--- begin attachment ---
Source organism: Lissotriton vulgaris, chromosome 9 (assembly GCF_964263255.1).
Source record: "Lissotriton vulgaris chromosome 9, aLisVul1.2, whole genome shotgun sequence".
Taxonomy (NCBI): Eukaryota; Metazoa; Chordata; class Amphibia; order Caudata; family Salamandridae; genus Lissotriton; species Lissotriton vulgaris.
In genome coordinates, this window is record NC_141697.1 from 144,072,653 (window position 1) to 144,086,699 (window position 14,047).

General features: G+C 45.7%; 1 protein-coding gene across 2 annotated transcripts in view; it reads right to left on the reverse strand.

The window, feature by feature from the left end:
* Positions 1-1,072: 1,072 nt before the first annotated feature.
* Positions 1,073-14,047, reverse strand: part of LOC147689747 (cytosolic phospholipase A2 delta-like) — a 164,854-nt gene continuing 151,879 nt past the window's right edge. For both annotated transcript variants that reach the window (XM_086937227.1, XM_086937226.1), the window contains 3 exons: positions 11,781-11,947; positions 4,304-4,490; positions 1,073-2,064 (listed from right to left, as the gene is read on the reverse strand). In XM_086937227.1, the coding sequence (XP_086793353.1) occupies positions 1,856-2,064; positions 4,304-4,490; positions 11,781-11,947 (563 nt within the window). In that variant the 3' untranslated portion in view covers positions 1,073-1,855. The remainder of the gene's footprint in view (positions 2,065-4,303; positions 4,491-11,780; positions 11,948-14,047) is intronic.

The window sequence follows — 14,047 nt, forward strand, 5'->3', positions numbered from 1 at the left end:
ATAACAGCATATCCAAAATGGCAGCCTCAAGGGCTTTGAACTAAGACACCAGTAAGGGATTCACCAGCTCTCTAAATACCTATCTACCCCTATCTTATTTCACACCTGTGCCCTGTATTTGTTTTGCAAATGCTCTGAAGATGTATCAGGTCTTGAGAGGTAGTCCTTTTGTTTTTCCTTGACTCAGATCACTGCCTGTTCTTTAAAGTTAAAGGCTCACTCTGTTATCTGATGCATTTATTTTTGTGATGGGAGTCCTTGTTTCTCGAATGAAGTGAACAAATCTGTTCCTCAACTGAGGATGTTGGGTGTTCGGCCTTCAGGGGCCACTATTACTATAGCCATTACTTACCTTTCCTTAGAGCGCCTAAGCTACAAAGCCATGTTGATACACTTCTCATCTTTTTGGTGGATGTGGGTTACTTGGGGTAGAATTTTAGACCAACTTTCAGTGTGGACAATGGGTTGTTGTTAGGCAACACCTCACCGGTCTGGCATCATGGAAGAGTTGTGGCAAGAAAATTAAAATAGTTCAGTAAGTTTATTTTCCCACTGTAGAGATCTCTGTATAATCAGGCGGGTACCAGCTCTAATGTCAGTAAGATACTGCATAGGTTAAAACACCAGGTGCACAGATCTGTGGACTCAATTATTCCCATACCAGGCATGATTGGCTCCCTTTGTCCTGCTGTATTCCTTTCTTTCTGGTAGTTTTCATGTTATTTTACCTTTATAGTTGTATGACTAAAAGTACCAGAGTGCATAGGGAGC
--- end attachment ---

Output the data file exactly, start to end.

Source organism: Lissotriton vulgaris, chromosome 9 (assembly GCF_964263255.1).
Source record: "Lissotriton vulgaris chromosome 9, aLisVul1.2, whole genome shotgun sequence".
Taxonomy (NCBI): Eukaryota; Metazoa; Chordata; class Amphibia; order Caudata; family Salamandridae; genus Lissotriton; species Lissotriton vulgaris.
In genome coordinates, this window is record NC_141697.1 from 144,072,653 (window position 1) to 144,086,699 (window position 14,047).

General features: G+C 45.7%; 1 protein-coding gene across 2 annotated transcripts in view; it reads right to left on the reverse strand.

The window, feature by feature from the left end:
* Positions 1-1,072: 1,072 nt before the first annotated feature.
* Positions 1,073-14,047, reverse strand: part of LOC147689747 (cytosolic phospholipase A2 delta-like) — a 164,854-nt gene continuing 151,879 nt past the window's right edge. For both annotated transcript variants that reach the window (XM_086937227.1, XM_086937226.1), the window contains 3 exons: positions 11,781-11,947; positions 4,304-4,490; positions 1,073-2,064 (listed from right to left, as the gene is read on the reverse strand). In XM_086937227.1, the coding sequence (XP_086793353.1) occupies positions 1,856-2,064; positions 4,304-4,490; positions 11,781-11,947 (563 nt within the window). In that variant the 3' untranslated portion in view covers positions 1,073-1,855. The remainder of the gene's footprint in view (positions 2,065-4,303; positions 4,491-11,780; positions 11,948-14,047) is intronic.

The window sequence follows — 14,047 nt, forward strand, 5'->3', positions numbered from 1 at the left end:
ATAACAGCATATCCAAAATGGCAGCCTCAAGGGCTTTGAACTAAGACACCAGTAAGGGATTCACCAGCTCTCTAAATACCTATCTACCCCTATCTTATTTCACACCTGTGCCCTGTATTTGTTTTGCAAATGCTCTGAAGATGTATCAGGTCTTGAGAGGTAGTCCTTTTGTTTTTCCTTGACTCAGATCACTGCCTGTTCTTTAAAGTTAAAGGCTCACTCTGTTATCTGATGCATTTATTTTTGTGATGGGAGTCCTTGTTTCTCGAATGAAGTGAACAAATCTGTTCCTCAACTGAGGATGTTGGGTGTTCGGCCTTCAGGGGCCACTATTACTATAGCCATTACTTACCTTTCCTTAGAGCGCCTAAGCTACAAAGCCATGTTGATACACTTCTCATCTTTTTGGTGGATGTGGGTTACTTGGGGTAGAATTTTAGACCAACTTTCAGTGTGGACAATGGGTTGTTGTTAGGCAACACCTCACCGGTCTGGCATCATGGAAGAGTTGTGGCAAGAAAATTAAAATAGTTCAGTAAGTTTATTTTCCCACTGTAGAGATCTCTGTATAATCAGGCGGGTACCAGCTCTAATGTCAGTAAGATACTGCATAGGTTAAAACACCAGGTGCACAGATCTGTGGACTCAATTATTCCCATACCAGGCATGATTGGCTCCCTTTGTCCTGCTGTATTCCTTTCTTTCTGGTAGTTTTCATGTTATTTTACCTTTATAGTTGTATGACTAAAAGTACCAGAGTGCATAGGGAGC